What this enables, for example, is that a library to multiply matrices may exist, with the actual logic for doing so defined in a file called “matrix.c”.
If several files wish to make use of those functions, it is wasteful and actually forbidden to effectively redefine these functions over and over again by including “matrix.c” repeatedly.
Instead, a second file, “matrix.h”, is created that contains declarations for those functions, which are effectively just pointers to a function that has been defined in only one place.
Now, we can instead just include “matrix.h” in every file that needs to use the matrix library, which does not wastefully repeat full definitions of functions.
If these ideas are unfamiliar to you, you should seek out introductory lessons about C/C++ programming, because these concepts are foundational in this transition.
A typical C/C++ project will have a source file called main.c that, much like the .ino file for Arduino, contains the entry point to the application, a function called main.
The key difference is that unlike a sketch file, the main function is the only ‘default’ function that is run automatically on startup, as opposed to the pair of functions “setup” and “loop” mentioned above.
This is a trivial difference, however structuring your main function as follows will set up a program to execute in the same way an Arduino sketch does:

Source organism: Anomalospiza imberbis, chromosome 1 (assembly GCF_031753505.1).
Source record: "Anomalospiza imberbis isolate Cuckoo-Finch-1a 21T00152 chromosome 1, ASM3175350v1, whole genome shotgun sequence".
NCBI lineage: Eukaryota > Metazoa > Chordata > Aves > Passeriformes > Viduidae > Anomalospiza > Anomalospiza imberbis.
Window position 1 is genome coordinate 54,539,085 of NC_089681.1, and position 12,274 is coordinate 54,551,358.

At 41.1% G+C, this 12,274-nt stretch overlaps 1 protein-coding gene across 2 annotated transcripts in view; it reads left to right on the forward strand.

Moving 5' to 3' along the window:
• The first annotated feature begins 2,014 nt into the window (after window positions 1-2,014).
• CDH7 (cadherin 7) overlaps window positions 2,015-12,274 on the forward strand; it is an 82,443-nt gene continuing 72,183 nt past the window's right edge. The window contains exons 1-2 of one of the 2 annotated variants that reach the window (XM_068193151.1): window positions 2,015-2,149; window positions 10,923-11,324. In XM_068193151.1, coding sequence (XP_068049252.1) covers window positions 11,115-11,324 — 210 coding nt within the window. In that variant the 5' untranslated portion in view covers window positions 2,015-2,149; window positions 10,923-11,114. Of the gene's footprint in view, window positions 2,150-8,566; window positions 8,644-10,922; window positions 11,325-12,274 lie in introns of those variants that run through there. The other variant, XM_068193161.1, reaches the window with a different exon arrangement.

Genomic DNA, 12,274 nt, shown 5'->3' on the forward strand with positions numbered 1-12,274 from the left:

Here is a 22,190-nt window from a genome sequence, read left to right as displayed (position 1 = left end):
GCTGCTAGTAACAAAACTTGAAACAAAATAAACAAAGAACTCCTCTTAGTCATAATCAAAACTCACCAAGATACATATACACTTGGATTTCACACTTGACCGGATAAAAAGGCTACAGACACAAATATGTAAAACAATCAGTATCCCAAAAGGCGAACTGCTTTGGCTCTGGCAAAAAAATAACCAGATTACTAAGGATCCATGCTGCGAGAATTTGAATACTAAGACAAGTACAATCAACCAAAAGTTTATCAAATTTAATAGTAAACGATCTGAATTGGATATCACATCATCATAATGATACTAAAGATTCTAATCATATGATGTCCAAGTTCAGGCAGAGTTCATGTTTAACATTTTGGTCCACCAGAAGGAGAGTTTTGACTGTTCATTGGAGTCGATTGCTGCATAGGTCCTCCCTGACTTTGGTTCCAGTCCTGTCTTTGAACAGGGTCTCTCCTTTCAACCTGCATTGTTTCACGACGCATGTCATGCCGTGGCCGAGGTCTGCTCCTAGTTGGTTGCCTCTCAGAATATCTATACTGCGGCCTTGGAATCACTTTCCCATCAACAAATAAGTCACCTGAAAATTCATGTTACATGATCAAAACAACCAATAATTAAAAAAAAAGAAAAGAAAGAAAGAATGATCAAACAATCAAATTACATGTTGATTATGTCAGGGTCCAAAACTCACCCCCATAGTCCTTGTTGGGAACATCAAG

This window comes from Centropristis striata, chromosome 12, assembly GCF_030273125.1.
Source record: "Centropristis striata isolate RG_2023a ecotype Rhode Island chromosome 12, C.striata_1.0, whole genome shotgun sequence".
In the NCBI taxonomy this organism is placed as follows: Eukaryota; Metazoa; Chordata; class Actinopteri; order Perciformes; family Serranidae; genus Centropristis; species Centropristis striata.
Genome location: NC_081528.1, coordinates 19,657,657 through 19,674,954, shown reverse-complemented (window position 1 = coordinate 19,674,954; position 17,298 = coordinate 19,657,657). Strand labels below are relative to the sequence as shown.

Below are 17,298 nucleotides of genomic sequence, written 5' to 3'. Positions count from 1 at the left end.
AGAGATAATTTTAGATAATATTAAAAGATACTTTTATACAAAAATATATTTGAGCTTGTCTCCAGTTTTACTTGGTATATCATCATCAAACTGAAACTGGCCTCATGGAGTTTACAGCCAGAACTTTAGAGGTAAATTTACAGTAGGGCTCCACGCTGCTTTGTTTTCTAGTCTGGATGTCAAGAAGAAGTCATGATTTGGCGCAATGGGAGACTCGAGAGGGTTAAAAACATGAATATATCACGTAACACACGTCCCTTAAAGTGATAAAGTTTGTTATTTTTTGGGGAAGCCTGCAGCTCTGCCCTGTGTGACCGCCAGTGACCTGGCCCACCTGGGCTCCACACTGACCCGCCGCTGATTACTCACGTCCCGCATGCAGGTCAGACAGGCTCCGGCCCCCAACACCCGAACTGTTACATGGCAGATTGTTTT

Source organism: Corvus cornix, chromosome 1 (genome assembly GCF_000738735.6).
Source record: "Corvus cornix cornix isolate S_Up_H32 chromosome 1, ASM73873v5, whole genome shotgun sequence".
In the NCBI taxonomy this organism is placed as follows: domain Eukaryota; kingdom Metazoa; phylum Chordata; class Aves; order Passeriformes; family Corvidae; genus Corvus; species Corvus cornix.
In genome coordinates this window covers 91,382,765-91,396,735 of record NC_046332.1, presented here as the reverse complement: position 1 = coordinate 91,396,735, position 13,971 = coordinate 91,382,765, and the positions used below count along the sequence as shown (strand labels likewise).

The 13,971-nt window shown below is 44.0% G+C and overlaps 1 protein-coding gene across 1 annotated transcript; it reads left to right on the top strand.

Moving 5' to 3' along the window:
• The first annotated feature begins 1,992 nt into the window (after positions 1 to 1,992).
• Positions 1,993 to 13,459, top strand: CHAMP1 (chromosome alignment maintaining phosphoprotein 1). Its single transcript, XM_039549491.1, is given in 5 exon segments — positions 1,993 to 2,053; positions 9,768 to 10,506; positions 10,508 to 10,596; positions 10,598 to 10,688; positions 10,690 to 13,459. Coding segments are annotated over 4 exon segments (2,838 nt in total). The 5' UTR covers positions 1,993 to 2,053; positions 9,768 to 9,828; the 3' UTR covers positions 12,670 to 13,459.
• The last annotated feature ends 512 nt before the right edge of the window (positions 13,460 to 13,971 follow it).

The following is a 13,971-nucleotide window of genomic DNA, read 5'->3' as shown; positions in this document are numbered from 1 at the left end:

Generally there will also be a variety of other source and header files making up the project, some which will be created by the programmer and some that will be provided by the IDE.
This actually brings us to the next major element of the programming experience. What software is being used to create and upload code, if not the Arduino IDE?
This is actually a very open-ended question, as even Arduino-compatible chips may be used outside of the Arduino environment.
Microcontrollers may be programmed in a “bare-metal” environment, which means that a programmer uses separate, typically customized tools to edit code, then compile it into an executable program, and upload it to the chip.